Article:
That sense of helplessness and desperate impatience is hard to describe. I counted down the minutes until I could see her, as my imagination ran away with me. In those 5 hours, I started thinking more and more about my constituent Nazanin Zaghari-Ratcliffe.

Here I was, temporarily locked in the Parliamentary chamber, surrounded by friends and colleagues and door keepers who were doing all they could to keep me safe. I knew I was going to be let out eventually and that I would be reunited with my daughter and husband within hours.

Nazanin has been detained in the notorious Evin prison in Iran for nearly a year. She only gets an occasional supervised visit with her two-year-old daughter Gabriella. She’s missed Christmas with Gabriella, she missed Gabriella’s second birthday and no doubt she will be missing Mother’s Day with Gabriella.

But it’s not just the big occasions, it’s the everyday developments when Gabriella learns a new song, discovers a new story, makes a new friend. Those are the important milestones that my mother never missed with me and the ones I want to make sure I don’t miss with my daughter.

Unfortunately, Nazanin is just one of many examples to choose from. Globally there are more than half a million women in prison serving a sentence following conviction, or are awaiting trial. Many of these women are mothers who have been separated from their children for years.

In 2010, the United Nations General Assembly unanimously adopted the Bangkok Rules - the first international instrument to explicitly address the different needs that female prisoners have. It was also the first instrument to outline safeguards for the children of imprisoned mothers.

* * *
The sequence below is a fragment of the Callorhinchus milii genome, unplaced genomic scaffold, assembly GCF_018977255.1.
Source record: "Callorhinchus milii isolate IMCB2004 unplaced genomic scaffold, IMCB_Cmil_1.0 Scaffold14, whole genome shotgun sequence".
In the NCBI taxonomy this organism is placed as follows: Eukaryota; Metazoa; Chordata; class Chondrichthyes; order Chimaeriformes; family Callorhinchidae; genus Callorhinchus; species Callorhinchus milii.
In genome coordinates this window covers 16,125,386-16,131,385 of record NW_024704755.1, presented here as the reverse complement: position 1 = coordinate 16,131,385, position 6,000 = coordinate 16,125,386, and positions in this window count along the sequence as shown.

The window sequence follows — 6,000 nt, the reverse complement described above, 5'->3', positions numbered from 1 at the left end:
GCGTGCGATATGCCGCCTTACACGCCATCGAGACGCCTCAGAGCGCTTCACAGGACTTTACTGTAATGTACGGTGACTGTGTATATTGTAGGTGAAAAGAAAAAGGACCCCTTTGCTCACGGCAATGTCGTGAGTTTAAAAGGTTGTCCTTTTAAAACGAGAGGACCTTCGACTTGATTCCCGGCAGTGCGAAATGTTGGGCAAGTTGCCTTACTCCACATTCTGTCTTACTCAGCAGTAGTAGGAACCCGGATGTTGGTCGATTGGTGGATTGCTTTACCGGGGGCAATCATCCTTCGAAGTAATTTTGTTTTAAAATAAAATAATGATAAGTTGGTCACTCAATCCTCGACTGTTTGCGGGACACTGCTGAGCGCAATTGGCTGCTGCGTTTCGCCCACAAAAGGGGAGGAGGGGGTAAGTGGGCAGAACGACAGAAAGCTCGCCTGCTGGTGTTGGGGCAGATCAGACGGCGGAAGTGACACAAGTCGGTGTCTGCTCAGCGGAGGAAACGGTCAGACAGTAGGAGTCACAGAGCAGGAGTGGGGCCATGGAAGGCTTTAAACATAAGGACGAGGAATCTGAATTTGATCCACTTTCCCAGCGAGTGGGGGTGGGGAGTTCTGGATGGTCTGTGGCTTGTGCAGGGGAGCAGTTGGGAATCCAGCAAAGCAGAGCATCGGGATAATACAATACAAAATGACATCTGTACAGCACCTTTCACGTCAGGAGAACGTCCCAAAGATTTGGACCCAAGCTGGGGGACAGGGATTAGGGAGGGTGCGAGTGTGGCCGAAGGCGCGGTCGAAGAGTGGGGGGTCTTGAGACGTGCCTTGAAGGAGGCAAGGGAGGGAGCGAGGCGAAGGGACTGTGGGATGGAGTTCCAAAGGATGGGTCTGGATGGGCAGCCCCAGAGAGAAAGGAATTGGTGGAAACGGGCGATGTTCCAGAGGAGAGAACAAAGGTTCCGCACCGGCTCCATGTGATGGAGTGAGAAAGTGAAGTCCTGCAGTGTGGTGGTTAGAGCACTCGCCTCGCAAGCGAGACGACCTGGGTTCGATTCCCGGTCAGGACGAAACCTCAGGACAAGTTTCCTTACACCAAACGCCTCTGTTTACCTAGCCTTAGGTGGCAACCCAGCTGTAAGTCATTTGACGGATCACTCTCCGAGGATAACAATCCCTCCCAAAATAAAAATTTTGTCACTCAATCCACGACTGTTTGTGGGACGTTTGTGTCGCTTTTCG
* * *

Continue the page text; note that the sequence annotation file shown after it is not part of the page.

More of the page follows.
The Bangkok Rules apply to all women prisoners throughout all stages of the criminal justice system, including before sentencing and after release. However, Nazanin’s case has seen a wilful flouting of the rules at each and every stage.

Rule 23 states that ‘Disciplinary sanctions for women prisoners shall not include a prohibition of family contact, especially with children’. Tell that to her daughter, Gabriella, who has barely seen her mother for the best part of a year.

Rule 26 adds that women prisoners’ contact with their families shall be facilitated by all reasonable means, especially for those detained in prisons located far from their homes. Tell that to her husband, Richard, who in almost a year has only spoken to his wife via a few calls monitored by the Iranian Revolutionary Guard.

Iran has ratified the Convention on the Rights of the Child and supported the Bangkok Rules, yet it is breaching both with its treatment of Nazanin. It is therefore incumbent upon our government to take the formal step of calling for Nazanin's release - it is staggering they have not yet done so.

As I pass the window displays in shops for Mother’s Day, most of the cards have messages centred around ‘making your mother happy’. If there’s one mother I’d like to make happy this year, it’s Nazanin Zaghari-Ratcliffe.

Tulip Siddiq is Labour MP for Hampstead and Kilburn